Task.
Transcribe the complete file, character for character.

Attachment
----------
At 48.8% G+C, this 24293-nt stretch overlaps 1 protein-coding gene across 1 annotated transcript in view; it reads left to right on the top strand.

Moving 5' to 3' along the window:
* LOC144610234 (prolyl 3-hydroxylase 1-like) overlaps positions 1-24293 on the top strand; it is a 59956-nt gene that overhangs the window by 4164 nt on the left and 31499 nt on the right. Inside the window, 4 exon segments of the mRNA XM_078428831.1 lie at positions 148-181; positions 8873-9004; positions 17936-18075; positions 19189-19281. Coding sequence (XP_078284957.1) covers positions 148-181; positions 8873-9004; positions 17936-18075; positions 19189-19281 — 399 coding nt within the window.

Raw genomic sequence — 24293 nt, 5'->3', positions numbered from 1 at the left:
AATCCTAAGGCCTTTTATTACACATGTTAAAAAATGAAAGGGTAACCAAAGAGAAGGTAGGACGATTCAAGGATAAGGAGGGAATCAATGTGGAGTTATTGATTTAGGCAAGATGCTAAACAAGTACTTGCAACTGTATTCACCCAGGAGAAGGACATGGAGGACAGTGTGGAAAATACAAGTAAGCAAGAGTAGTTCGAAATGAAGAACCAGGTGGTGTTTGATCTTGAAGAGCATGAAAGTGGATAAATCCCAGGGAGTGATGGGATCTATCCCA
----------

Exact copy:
At 48.8% G+C, this 24293-nt stretch overlaps 1 protein-coding gene across 1 annotated transcript in view; it reads left to right on the top strand.

Moving 5' to 3' along the window:
* LOC144610234 (prolyl 3-hydroxylase 1-like) overlaps positions 1-24293 on the top strand; it is a 59956-nt gene that overhangs the window by 4164 nt on the left and 31499 nt on the right. Inside the window, 4 exon segments of the mRNA XM_078428831.1 lie at positions 148-181; positions 8873-9004; positions 17936-18075; positions 19189-19281. Coding sequence (XP_078284957.1) covers positions 148-181; positions 8873-9004; positions 17936-18075; positions 19189-19281 — 399 coding nt within the window.

Raw genomic sequence — 24293 nt, 5'->3', positions numbered from 1 at the left:
AATCCTAAGGCCTTTTATTACACATGTTAAAAAATGAAAGGGTAACCAAAGAGAAGGTAGGACGATTCAAGGATAAGGAGGGAATCAATGTGGAGTTATTGATTTAGGCAAGATGCTAAACAAGTACTTGCAACTGTATTCACCCAGGAGAAGGACATGGAGGACAGTGTGGAAAATACAAGTAAGCAAGAGTAGTTCGAAATGAAGAACCAGGTGGTGTTTGATCTTGAAGAGCATGAAAGTGGATAAATCCCAGGGAGTGATGGGATCTATCCCA